1. Money

    Peter McCormack

    What Bitcoin’s crypto critics get wrong

    What Bitcoin's crypto critics get wrong
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    What's the truth about Bitcoin? Critics couldn't be clearer: it's a fad that can’t decide whether it’s a currency or a speculative investment. 'You’re betting, essentially, on being the last person holding the bomb before it goes off,' wrote Sam Leith on Coffee House. Many others agree. But Bitcoin's critics are wrong: there's nothing faddish about it. Bitcoin is a monetary revolution and is here to stay.

    Perhaps it's no surprise that Bitcoin has attracted its sceptics. Understanding what it's about isn't easy. In short, Bitcoin is a monetary network, an incorruptible ledger, with the money supply fixed by code (there will only ever be 21 million Bitcoin). It allows anyone with an internet connection to engage in a transaction that cannot be altered or stopped, with currency that cannot be seized, all without requiring a middleman such as a bank. The good news is that this means it can't be manipulated by governments or central banks.

    The typical journey for someone describing themselves as a ‘Bitcoiner’ is that they 'came for the price action, but stayed for the revolution’. After this, defending Bitcoin becomes akin to defending the invention of the wheel. When they understand the benefits of sound money it shifts their outlook on capital accumulation and protection.

    The best evidence that Bitcoin captures people's imaginations can be seen in how widely it's been adopted. Around 1.5 per cent of the world's population are estimated to own some amount of Bitcoin, and a lot of those people have held (referred to as ‘hodled’) Bitcoin for a good period of time. The result is that this asset, which was worthless 12 years ago, has a current market cap in excess of $1.2 trillion (£900 billion). Bitcoin is currently jockeying for position as the 13th biggest currency behind the Swiss Franc, which has long been considered to be the most stable currency in the global economy. Who knows where it will rank in the future.

    But either way, Bitcoin has become harder and harder to dismiss. This is because it ticks more boxes than any other previous asset. As a store of value it has all the attributes of traditional physical assets like gold: it is scarce, durable, and fungible. However, it also improves on gold: it is divisible, portable, and can't be confiscated. This means that Bitcoin attracts those looking for protection: whether it’s people worried about hyperinflation or authoritarian policies, or large institutions looking to hedge against inflation. Even countries that are pegged to the US dollar, and subject to its loose monetary policy, can see the upside.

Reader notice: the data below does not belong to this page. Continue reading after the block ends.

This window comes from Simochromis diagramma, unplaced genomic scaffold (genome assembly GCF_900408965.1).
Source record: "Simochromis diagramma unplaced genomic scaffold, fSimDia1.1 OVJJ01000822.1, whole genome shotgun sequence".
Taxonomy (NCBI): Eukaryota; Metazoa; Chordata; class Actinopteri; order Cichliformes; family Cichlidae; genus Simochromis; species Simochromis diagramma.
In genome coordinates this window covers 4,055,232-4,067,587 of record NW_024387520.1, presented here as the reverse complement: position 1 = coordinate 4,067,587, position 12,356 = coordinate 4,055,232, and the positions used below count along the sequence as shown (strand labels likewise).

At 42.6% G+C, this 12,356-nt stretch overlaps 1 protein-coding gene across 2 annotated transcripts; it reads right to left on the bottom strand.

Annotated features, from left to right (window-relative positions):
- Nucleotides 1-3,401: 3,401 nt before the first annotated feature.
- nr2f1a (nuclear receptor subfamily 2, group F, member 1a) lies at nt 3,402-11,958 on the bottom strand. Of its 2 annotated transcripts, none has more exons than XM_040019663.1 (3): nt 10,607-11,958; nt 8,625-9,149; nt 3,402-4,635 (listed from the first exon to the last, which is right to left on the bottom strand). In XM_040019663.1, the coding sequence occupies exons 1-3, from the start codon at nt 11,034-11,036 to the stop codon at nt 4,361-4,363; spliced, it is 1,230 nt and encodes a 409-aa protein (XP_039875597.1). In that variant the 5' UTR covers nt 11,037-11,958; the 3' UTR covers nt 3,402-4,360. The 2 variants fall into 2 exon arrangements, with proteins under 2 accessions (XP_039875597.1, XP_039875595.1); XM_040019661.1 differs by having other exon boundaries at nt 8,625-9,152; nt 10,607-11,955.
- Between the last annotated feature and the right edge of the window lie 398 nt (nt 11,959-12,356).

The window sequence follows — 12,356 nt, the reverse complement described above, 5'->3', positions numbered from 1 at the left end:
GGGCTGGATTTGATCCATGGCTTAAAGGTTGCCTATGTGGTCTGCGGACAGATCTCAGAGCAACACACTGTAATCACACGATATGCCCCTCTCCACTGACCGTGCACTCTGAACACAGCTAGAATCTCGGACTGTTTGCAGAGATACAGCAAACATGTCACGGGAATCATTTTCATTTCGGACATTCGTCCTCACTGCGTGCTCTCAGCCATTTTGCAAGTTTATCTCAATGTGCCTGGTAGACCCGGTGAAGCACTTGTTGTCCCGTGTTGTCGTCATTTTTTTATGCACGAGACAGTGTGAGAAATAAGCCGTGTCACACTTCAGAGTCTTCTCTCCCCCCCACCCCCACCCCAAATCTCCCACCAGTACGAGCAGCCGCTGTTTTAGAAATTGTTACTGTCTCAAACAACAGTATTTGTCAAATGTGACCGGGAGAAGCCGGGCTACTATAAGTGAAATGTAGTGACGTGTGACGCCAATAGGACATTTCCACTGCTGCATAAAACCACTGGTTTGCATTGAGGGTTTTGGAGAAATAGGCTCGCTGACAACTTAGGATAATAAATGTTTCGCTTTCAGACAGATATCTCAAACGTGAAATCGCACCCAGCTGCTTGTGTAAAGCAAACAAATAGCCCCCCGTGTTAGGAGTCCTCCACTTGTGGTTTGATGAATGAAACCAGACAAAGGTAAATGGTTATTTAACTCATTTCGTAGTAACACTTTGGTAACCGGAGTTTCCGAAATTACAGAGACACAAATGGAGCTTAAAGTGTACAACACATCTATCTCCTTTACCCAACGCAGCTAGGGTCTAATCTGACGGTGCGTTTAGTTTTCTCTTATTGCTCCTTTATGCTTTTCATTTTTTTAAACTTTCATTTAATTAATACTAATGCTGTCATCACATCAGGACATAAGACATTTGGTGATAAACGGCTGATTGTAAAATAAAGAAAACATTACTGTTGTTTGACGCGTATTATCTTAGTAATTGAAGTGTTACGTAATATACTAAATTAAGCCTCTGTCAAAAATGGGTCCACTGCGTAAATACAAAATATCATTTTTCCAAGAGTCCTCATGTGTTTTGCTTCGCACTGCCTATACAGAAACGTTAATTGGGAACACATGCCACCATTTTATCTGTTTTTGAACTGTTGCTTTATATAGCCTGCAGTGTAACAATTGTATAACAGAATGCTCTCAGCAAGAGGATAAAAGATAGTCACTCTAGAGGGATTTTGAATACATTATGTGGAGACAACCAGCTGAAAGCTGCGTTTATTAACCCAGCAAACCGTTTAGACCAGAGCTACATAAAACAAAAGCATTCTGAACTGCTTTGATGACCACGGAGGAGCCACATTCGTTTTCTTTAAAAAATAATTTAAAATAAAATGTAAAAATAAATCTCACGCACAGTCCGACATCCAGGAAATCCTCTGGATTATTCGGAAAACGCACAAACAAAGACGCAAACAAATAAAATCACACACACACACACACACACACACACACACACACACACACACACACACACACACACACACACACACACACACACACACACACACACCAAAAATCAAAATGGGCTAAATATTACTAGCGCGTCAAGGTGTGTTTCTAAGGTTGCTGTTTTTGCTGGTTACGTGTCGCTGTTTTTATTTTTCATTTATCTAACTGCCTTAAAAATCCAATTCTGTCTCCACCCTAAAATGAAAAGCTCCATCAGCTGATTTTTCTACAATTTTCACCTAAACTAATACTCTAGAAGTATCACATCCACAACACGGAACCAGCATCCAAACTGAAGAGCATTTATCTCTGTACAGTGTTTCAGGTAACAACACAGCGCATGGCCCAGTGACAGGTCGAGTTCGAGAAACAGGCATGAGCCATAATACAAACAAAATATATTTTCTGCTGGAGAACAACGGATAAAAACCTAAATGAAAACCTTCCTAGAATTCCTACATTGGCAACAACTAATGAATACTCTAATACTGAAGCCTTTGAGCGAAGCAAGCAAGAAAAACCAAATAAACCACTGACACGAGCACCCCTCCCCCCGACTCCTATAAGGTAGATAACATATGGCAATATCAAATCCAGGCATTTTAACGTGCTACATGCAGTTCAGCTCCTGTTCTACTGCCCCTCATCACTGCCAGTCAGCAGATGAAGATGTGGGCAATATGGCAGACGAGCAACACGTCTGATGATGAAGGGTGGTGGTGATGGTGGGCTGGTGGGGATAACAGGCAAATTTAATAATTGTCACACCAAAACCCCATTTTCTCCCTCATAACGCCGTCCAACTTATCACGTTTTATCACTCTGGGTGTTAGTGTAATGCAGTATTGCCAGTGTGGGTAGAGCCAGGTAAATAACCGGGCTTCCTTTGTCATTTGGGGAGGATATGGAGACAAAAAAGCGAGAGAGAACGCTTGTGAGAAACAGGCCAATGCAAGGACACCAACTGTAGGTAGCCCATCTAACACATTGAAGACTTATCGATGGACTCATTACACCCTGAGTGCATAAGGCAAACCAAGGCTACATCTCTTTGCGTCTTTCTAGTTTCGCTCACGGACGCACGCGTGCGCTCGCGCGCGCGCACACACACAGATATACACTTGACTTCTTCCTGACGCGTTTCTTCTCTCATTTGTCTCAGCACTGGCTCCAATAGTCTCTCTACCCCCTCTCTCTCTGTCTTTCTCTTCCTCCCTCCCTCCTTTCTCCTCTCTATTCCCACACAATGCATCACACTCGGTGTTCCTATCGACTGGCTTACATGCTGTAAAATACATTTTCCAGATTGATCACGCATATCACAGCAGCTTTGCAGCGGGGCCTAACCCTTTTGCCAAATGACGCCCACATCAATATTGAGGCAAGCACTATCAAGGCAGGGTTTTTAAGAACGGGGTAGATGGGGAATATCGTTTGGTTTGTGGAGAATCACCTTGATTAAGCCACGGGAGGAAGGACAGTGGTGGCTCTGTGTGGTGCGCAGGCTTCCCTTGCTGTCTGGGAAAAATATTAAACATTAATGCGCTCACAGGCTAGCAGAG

Bitcoin is more than just an online asset though; it is designed to be used in much the same way as 'real money'. Bitcoin enables secure real-time payment from anywhere to anywhere. Transactions typically settle in ten minutes, and, with new tools like the lightning network, users can send and receive Bitcoin almost instantly and at little cost. Already retailers are catching on: in El Salvador which recently passed its Bitcoin law, it is being accepted in well-known businesses such as McDonalds, Starbucks and Pizza Hut.

    So why are some still so keen to trash Bitcoin? Politicians and regulators say crypto facilitates criminality. Its environmental credentials have been widely condemned. Traditional economists state it is too volatile and has no intrinsic value. The truth is that some of its critics feel threatened by a currency they can’t control.

    The inability to print new Bitcoin demonetises the political class by allowing the electorate to choose an alternative currency to store their wealth; while Bitcoin’s proof of work consensus mechanism empowers the productive class. This is what better money does, it takes out the people who are just rent-seeking in our political structure, replacing them with leaders promoting sound economic policy. We are seeing this in the US where government debt is spiralling out of control and a new class of congressmen is making Bitcoin part of their agenda.

    In a time of rampant inflation and a widening wealth gap, Bitcoin has become the lifeboat for many. Where Richard Nixon took the US off the gold standard in 1971 to print money to finance the Vietnam war, an army of Bitcoiners is creating a new standard, a Bitcoin standard, as Nic Carter called it 'a most peaceful revolution'.